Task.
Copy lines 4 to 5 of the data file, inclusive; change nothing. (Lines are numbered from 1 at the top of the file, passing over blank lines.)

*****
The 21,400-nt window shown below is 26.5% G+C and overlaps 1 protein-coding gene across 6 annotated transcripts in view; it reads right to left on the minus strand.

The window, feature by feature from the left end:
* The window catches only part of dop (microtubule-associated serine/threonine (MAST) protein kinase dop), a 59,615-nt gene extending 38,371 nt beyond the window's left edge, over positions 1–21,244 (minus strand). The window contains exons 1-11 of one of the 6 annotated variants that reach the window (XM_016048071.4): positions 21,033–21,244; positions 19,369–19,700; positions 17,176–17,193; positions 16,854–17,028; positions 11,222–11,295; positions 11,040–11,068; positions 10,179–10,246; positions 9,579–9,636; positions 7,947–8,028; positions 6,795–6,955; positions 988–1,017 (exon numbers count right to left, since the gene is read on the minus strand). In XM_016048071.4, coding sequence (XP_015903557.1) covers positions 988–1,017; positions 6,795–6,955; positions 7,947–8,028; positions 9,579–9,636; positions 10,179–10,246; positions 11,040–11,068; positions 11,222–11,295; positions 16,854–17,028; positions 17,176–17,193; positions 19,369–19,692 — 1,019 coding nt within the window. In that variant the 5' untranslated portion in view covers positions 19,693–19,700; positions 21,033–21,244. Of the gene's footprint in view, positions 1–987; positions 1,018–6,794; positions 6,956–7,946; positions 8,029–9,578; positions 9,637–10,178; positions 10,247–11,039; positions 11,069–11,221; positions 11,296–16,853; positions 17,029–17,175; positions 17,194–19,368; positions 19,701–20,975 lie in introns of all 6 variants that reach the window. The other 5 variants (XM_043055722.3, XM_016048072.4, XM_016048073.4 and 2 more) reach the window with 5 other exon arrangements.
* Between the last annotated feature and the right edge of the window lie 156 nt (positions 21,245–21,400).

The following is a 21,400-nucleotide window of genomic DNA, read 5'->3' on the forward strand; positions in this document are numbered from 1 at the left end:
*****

* Between the last annotated feature and the right edge of the window lie 156 nt (positions 21,245–21,400).

The following is a 21,400-nucleotide window of genomic DNA, read 5'->3' on the forward strand; positions in this document are numbered from 1 at the left end: